Population (2017): 27.5 million
GDP (2017): US$47.0 billion (S$63.5 billion)
World Bank “Ease of Doing Business” Rank (2018): 120
Bilateral Trade with Singapore (2017): S$262.4 million
Ghana saw real GDP growth of around 8.4% in 2017, one of the highest in West Africa1. It is the continent’s second-biggest producer of gold and cocoa, and the 11th largest gold producer in the world.
Besides oil, the country is noted for its rich and diverse resource base, including bauxite, diamonds, manganese ore, and timber. Major manufacturing industries include automotives and ship building, as well as oil refineries, plastics, and textile.
Ghana has one of the largest stock exchanges in Africa; in 2014, its exchange had an estimated market capitalisation of over US$20 billion2 (S$27 billion). The country ranks 122nd in economic freedom3.
In 2017, Ghana’s bilateral trade with Singapore amounted to S$262.4 million. As there are already ongoing trade relations, Singapore businesses are in a good position to partner with Ghanaian counterparts. In both countries, the private sector shares similar interests in oil and gas, as well as export businesses.
1: "Top 10 fastest growing economies in Africa 2018” IT News Africa, 4 May 2018
2: “Ghana Market Update - September 2011”, Intercontinental Bank (UK)
3: The Heritage Foundation, 2018
According to the Marsh Political Risk Map (2018), Ghana is one of the most politically stable countries in West Africa. The state transitioned to a multi-party democracy in 1992, and has held free elections for the past two decades. According to Transparency International, Ghana ranked as the second least corrupt state in the Economic Community of West African States (ECOWAS) in 20114.
Ghana’s stability has drawn long-term investors and foreign businesses alike. The country also maintains strong relations with the international community, as one of the leading examples of democracy in West Africa.
4: “Keep calm and carry on: A strong and stable democracy has been built over the years”, Oxford Business Group.
Ghana Vision 2020 is an ongoing programme aimed at accelerating the state’s economic growth5. Initiated in 1995, the plan promotes private sector growth, and aggressive public spending on industrialisation, infrastructure, and social services. If the programme’s progress is maintained, Ghana’s goals of reaching high-income economy status, and newly industralised country status, can be realised between 2020 and 2039.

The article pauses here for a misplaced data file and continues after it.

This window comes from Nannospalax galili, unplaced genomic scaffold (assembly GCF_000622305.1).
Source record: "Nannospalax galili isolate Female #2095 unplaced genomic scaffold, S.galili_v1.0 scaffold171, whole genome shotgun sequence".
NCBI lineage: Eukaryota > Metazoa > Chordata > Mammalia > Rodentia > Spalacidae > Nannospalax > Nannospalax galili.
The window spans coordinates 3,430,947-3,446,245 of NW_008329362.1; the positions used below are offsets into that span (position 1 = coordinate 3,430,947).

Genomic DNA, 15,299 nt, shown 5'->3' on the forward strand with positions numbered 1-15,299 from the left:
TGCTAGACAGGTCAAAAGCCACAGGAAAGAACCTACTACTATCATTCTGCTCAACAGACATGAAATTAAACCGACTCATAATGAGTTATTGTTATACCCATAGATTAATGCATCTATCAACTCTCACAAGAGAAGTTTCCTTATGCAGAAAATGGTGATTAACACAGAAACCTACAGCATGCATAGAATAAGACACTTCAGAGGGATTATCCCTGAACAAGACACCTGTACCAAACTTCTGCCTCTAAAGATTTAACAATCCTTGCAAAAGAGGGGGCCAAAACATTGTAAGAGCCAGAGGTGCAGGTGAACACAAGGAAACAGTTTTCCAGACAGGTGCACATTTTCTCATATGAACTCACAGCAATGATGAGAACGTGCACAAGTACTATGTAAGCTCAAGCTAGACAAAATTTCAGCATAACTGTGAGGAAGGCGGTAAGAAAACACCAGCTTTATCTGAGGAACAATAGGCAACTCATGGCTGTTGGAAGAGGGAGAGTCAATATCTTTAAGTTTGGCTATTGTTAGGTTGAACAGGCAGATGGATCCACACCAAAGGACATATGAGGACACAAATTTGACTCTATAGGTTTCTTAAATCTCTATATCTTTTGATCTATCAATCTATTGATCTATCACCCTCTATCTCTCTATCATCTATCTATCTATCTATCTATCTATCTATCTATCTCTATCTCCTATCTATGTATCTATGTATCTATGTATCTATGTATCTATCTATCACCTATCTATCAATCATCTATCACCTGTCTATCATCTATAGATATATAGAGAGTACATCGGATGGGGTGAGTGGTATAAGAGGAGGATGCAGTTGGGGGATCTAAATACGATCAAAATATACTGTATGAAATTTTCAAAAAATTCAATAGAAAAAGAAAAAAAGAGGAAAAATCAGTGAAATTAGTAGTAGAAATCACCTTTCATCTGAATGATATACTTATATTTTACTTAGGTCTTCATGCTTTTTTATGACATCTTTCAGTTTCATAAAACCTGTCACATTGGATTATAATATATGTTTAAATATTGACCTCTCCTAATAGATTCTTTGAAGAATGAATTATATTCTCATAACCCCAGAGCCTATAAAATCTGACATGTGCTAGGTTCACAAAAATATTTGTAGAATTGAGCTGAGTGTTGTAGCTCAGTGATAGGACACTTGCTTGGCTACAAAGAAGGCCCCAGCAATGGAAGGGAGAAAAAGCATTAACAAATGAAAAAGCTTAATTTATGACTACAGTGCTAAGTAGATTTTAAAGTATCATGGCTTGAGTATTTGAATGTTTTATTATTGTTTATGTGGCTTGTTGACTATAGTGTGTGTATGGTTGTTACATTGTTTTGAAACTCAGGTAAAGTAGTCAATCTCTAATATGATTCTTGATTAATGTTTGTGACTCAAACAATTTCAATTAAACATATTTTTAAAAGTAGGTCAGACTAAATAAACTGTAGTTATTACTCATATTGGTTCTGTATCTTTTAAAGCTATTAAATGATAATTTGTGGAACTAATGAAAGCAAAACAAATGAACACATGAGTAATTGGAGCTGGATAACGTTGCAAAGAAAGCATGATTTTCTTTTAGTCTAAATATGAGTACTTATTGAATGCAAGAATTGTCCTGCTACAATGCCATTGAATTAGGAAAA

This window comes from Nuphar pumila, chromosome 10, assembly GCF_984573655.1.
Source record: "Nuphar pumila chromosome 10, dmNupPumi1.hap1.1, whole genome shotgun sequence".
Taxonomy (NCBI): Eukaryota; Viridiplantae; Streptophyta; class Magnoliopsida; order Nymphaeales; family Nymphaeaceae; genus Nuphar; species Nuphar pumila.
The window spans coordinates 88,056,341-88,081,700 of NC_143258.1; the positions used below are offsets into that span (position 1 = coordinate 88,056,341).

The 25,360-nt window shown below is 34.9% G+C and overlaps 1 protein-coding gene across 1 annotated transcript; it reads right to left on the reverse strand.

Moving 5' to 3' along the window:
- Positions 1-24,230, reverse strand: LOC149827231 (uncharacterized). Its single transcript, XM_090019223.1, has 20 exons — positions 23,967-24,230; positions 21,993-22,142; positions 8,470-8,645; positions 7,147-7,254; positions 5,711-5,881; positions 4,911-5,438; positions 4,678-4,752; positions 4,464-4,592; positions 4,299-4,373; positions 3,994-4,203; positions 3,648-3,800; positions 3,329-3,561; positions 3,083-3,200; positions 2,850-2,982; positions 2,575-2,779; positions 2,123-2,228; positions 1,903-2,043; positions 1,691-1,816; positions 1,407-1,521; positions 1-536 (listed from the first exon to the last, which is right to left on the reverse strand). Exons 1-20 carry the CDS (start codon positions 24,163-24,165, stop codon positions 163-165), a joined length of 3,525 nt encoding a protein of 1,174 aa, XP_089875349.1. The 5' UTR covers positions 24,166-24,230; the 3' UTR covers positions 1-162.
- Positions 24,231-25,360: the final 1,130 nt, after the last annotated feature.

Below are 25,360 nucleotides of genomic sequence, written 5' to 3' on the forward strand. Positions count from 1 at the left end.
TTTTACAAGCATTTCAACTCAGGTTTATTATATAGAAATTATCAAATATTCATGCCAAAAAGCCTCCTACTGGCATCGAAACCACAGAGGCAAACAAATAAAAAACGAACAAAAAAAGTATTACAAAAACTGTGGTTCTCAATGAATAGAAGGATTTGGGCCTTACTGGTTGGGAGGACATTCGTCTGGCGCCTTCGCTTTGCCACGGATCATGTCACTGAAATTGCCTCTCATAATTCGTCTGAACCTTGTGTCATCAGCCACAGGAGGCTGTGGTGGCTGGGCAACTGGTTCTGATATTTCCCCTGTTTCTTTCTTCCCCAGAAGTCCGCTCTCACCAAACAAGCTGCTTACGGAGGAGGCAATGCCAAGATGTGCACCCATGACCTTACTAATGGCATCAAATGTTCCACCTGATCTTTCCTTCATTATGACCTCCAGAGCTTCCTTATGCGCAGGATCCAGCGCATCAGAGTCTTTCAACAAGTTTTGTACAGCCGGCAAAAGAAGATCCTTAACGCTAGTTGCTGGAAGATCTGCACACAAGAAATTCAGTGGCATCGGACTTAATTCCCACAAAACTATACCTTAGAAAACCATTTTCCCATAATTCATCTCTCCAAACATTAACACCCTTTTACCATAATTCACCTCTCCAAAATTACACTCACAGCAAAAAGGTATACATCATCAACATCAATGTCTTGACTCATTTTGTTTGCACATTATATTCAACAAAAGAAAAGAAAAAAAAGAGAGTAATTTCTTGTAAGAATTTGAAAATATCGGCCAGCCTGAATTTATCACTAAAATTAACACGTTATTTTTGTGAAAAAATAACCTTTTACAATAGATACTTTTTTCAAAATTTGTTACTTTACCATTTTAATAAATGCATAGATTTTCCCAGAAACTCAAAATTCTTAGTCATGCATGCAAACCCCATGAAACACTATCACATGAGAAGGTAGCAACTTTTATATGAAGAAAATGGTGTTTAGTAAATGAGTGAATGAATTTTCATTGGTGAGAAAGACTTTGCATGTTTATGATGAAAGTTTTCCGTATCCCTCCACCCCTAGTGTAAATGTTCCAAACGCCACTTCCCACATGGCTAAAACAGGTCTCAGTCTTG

The general corporate tax rate in Ghana is 35% for upstream petroleum companies, but only 25% for most other industries. Hospitality related businesses pay taxes of only around 22%.
Ghana’s government has also taken significant steps to be more business-friendly. According to the World Bank’s Doing Business report in 2018, the time for setting up a business in Ghana is now 14 days, down from 33 days in 2010.
5: "Ghana's vision 2020, 7-Year Development Plan" GhanaWeb, 5 August 2014.
Ghana became an oil producer in 2010. In 2013, Ghana produced 115,000 to 200,000 barrels of crude oil a day. Ghana’s oil and gas industry is growing, with a total proven reserve base of approximately 883 million barrels of oil in 2014. It exported US$2.66 billion (S$3.6 billion) worth of crude petroleum in 2016.
At present, Ghana has over 36,000 km2 and 103,600 km2 of open offshore and onshore acreages. This number is expected to grow, with ongoing efforts in oil and gas exploration.
New output from Ghana’s Tweneboa-Enyenra-Ntomme (TEN) and Sankofa fields, when combined with the Jubilee field, are expected to boost Ghana's oil and gas production significantly in 2020. This provides growing opportunities for the oil and gas sector, as well as tangentially related services6.
Oil and gas companies from Singapore are well positioned to provide the expertise and equipment needed, in Ghana’s young oil-producing industry.
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6: “Ghana’s Oil Industry: Steady growth in a challenging environment”, The Oxford Institute for Energy Studies, April 2018.